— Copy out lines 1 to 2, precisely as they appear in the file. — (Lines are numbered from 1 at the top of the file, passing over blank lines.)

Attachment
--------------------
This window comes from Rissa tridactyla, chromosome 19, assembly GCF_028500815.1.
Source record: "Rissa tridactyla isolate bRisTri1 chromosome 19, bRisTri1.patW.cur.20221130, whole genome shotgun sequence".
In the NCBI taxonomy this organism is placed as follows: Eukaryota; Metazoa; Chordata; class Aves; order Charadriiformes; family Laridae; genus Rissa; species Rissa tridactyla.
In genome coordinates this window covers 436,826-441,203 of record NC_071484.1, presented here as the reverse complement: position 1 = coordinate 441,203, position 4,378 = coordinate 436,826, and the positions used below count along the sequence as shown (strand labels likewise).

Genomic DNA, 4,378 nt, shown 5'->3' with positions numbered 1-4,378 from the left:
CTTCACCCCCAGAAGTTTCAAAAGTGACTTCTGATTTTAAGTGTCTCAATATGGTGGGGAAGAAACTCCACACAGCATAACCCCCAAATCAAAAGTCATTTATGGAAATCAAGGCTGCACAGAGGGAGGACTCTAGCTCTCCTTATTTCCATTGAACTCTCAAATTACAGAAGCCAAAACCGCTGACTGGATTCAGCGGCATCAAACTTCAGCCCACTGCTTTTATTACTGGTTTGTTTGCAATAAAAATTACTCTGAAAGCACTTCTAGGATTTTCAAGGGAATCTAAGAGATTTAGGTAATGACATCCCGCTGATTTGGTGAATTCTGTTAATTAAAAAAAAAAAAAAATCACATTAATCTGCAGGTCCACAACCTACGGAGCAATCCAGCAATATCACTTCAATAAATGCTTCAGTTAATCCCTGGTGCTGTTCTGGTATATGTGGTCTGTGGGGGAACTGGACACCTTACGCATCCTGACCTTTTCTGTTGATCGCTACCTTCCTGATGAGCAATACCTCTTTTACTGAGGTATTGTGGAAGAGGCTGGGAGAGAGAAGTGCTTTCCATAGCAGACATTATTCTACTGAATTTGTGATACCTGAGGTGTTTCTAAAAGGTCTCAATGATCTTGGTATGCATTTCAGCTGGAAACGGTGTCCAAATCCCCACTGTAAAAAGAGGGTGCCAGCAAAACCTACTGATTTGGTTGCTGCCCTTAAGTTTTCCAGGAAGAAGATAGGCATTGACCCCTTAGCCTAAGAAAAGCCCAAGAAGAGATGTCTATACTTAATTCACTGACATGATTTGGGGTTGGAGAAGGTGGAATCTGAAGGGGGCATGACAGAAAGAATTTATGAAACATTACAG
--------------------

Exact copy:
This window comes from Rissa tridactyla, chromosome 19, assembly GCF_028500815.1.
Source record: "Rissa tridactyla isolate bRisTri1 chromosome 19, bRisTri1.patW.cur.20221130, whole genome shotgun sequence".